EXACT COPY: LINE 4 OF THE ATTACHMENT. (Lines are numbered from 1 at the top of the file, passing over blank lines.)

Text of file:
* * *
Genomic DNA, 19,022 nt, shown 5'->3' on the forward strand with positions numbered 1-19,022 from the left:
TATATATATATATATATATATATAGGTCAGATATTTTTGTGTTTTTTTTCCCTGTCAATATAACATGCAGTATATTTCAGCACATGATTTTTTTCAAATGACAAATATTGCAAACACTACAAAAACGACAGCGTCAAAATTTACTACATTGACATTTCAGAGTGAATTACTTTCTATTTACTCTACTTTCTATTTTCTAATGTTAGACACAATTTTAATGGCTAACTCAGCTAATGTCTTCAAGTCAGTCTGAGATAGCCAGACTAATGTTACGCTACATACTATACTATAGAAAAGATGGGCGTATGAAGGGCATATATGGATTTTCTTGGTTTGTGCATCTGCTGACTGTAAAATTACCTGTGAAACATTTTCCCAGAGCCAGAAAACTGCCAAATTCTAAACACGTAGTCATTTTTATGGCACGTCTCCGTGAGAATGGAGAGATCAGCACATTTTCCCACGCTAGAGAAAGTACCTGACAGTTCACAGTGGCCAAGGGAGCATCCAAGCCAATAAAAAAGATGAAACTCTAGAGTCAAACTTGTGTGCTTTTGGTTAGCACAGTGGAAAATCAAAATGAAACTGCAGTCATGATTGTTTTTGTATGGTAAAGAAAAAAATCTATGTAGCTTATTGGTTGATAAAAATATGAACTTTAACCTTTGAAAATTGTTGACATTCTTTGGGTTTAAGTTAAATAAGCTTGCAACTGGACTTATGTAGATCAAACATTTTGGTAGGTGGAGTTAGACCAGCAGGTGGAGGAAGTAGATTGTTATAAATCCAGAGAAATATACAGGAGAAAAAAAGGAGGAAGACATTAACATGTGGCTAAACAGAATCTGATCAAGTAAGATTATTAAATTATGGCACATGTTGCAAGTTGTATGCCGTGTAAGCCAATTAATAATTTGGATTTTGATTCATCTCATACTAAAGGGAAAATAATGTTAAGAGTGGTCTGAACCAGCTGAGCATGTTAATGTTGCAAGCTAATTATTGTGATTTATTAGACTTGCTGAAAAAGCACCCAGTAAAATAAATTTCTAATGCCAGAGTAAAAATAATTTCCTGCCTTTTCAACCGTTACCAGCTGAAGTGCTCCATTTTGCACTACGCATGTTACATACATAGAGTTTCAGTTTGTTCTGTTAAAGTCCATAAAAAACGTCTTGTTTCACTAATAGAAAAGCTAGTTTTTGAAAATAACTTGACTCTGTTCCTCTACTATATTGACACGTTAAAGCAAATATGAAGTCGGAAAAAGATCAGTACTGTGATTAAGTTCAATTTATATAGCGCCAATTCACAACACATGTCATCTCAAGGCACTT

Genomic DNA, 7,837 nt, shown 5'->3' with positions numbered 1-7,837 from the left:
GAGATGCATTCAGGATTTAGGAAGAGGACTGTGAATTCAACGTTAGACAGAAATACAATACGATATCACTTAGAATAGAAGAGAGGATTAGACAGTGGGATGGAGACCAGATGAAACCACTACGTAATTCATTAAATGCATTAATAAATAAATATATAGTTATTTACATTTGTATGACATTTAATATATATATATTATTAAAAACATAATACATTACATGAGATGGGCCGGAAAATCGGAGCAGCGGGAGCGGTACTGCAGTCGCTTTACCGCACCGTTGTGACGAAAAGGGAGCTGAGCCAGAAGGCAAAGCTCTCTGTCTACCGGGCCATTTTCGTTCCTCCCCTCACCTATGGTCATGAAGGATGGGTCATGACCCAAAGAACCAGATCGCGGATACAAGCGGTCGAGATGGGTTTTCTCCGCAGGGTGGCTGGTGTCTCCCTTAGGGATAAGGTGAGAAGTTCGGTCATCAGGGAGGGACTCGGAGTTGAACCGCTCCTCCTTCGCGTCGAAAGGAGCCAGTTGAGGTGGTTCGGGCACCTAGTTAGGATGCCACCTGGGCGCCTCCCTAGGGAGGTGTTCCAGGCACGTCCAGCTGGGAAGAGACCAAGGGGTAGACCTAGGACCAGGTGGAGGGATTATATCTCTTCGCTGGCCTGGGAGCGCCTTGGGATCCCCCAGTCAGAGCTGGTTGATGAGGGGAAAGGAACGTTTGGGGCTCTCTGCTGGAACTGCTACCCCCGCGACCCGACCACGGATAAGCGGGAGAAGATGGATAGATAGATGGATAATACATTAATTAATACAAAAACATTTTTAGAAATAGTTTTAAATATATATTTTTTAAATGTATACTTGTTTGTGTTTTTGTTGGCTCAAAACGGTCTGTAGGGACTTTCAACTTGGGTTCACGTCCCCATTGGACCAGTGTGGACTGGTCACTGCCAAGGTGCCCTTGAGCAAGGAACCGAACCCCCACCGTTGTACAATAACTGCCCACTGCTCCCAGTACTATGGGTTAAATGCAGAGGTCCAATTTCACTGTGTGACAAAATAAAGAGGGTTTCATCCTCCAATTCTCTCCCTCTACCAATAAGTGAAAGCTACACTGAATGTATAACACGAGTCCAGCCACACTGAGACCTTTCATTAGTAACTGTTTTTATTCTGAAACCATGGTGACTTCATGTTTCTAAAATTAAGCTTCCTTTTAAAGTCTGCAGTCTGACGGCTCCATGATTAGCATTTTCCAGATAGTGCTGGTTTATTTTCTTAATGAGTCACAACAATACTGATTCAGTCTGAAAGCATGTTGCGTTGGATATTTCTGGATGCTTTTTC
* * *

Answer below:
GAGATGCATTCAGGATTTAGGAAGAGGACTGTGAATTCAACGTTAGACAGAAATACAATACGATATCACTTAGAATAGAAGAGAGGATTAGACAGTGGGATGGAGACCAGATGAAACCACTACGTAATTCATTAAATGCATTAATAAATAAATATATAGTTATTTACATTTGTATGACATTTAATATATATATATTATTAAAAACATAATACATTACATGAGATGGGCCGGAAAATCGGAGCAGCGGGAGCGGTACTGCAGTCGCTTTACCGCACCGTTGTGACGAAAAGGGAGCTGAGCCAGAAGGCAAAGCTCTCTGTCTACCGGGCCATTTTCGTTCCTCCCCTCACCTATGGTCATGAAGGATGGGTCATGACCCAAAGAACCAGATCGCGGATACAAGCGGTCGAGATGGGTTTTCTCCGCAGGGTGGCTGGTGTCTCCCTTAGGGATAAGGTGAGAAGTTCGGTCATCAGGGAGGGACTCGGAGTTGAACCGCTCCTCCTTCGCGTCGAAAGGAGCCAGTTGAGGTGGTTCGGGCACCTAGTTAGGATGCCACCTGGGCGCCTCCCTAGGGAGGTGTTCCAGGCACGTCCAGCTGGGAAGAGACCAAGGGGTAGACCTAGGACCAGGTGGAGGGATTATATCTCTTCGCTGGCCTGGGAGCGCCTTGGGATCCCCCAGTCAGAGCTGGTTGATGAGGGGAAAGGAACGTTTGGGGCTCTCTGCTGGAACTGCTACCCCCGCGACCCGACCACGGATAAGCGGGAGAAGATGGATAGATAGATGGATAATACATTAATTAATACAAAAACATTTTTAGAAATAGTTTTAAATATATATTTTTTAAATGTATACTTGTTTGTGTTTTTGTTGGCTCAAAACGGTCTGTAGGGACTTTCAACTTGGGTTCACGTCCCCATTGGACCAGTGTGGACTGGTCACTGCCAAGGTGCCCTTGAGCAAGGAACCGAACCCCCACCGTTGTACAATAACTGCCCACTGCTCCCAGTACTATGGGTTAAATGCAGAGGTCCAATTTCACTGTGTGACAAAATAAAGAGGGTTTCATCCTCCAATTCTCTCCCTCTACCAATAAGTGAAAGCTACACTGAATGTATAACACGAGTCCAGCCACACTGAGACCTTTCATTAGTAACTGTTTTTATTCTGAAACCATGGTGACTTCATGTTTCTAAAATTAAGCTTCCTTTTAAAGTCTGCAGTCTGACGGCTCCATGATTAGCATTTTCCAGATAGTGCTGGTTTATTTTCTTAATGAGTCACAACAATACTGATTCAGTCTGAAAGCATGTTGCGTTGGATATTTCTGGATGCTTTTTC